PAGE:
Some residents of Buyaya

We love Buyaya!  Whenever we return there we are treated like family.  It is a humbling tremendously welcoming community.  If you ever find yourself in that part of the world, come on over and say hi!

Buyaya is located near the town of Sironko in western Uganda and is where our first school was constructed

Meaningful Volunteer conducted a very detailed census of Buyaya, the full results of which can be found here.

Highlights from the census include:

  • Uganda has two educational policies called UPE and USE. These stand for Universal Primary Education and Universal Secondary Education respectively. These - in theory - guarantee all children a primary and secondary education.

    This appears to be working in Buyaya at the primary level (with 393 students enrolled), but not at the secondary level (with 54 students enrolled).
  • Most students under nine cannot read a single letter.
  • Most students under the age of fifteen struggle to read simple triplet words. (Triplet words have a consonant, then a vowel, then another consonant. Words like cat, dog, man and tap are all triplets).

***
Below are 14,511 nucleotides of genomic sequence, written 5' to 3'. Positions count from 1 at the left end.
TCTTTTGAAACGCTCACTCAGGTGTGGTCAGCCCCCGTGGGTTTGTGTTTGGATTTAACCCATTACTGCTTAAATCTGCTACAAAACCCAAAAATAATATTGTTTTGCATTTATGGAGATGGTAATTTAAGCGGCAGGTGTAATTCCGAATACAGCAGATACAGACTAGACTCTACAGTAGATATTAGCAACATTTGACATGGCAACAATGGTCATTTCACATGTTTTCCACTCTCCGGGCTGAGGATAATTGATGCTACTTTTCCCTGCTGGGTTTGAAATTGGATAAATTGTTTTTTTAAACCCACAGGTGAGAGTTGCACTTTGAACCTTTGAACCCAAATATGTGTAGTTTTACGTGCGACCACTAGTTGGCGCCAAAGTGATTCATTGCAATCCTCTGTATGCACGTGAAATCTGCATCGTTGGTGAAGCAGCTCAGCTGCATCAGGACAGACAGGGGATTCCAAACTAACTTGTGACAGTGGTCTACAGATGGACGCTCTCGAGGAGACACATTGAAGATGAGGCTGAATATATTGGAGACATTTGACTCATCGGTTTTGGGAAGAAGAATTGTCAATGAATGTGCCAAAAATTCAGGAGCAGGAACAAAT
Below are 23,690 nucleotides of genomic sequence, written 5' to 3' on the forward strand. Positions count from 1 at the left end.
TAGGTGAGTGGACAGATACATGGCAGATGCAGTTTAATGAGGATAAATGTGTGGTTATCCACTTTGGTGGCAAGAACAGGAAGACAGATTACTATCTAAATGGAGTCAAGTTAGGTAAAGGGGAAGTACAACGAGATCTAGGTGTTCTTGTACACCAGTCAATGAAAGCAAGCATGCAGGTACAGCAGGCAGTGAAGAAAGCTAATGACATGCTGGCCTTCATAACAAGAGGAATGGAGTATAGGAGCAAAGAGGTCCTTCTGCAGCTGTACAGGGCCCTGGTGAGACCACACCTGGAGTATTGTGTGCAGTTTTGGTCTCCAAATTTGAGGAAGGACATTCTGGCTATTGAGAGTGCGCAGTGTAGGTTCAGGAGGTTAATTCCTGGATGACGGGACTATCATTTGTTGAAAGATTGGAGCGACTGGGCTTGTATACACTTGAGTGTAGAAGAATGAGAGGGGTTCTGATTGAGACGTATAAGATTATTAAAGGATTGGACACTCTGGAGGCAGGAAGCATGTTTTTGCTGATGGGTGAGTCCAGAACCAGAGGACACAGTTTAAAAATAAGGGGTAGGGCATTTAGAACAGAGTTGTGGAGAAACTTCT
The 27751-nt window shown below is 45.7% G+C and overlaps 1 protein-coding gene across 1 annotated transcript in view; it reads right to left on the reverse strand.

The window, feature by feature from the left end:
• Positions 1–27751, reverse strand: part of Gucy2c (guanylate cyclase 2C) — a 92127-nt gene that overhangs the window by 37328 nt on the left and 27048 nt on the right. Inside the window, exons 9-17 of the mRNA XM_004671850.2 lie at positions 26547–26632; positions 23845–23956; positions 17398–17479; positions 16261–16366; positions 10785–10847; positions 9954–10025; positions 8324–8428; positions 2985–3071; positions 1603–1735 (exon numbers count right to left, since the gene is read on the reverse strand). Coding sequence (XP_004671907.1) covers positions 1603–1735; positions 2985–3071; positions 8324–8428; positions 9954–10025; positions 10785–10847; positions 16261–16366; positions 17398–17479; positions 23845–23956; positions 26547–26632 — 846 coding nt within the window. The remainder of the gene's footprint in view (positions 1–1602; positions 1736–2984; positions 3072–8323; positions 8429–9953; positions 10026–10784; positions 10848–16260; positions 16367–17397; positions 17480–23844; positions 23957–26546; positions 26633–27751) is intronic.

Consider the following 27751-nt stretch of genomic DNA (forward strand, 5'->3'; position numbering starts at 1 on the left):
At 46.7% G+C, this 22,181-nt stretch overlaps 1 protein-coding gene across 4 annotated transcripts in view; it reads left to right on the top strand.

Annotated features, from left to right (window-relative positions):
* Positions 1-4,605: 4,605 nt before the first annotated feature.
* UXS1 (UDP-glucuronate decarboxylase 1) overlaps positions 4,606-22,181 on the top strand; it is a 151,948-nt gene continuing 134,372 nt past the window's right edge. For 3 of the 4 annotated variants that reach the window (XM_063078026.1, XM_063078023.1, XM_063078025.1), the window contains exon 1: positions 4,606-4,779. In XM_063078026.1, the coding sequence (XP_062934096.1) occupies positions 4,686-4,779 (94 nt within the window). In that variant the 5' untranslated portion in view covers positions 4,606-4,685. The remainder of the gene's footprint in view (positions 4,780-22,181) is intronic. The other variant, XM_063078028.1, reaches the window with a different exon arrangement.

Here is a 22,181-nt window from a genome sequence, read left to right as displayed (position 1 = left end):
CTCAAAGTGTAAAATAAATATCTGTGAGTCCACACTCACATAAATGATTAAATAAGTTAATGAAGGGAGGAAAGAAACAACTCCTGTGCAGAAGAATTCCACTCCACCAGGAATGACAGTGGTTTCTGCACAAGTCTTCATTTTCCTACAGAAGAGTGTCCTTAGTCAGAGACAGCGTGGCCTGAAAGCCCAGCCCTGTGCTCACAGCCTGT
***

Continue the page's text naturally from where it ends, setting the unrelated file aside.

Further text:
• The reading levels further deteriorate when silent-e words (cape, Kate, Dave, cute and so on) and consonant blend words (blue, king, snow, gloves and so on) are added. 
  • The students who could read still performed very poorly on English comprehension tests.
  •  The average age for a male is 19.5, and the average age for a female is 20.5.
  •  Malaria accounted for 53% of all deaths and HIV accounted for 15% of all deaths.
  •  There is an average of 4.9 residents per household
  •  Chickens (4.18/household) and goats (1.18/household) form the bulk of livestock.
  •  Almost all residents are sustenance farmers with beans, maize, and cassava forming the bulk of the crops.
  •  35% of residents farm coffee as a cash crop.
  •  Residents spend an average of 1 hour and 49 minutes collecting water from the sole bore-hole water well, and 1 hour and 27 minutes from the various wells around the parish.
  •  11% of children are orphans
  •  HIV rates are hard to determine because of the stigma of associated with HIV+ people.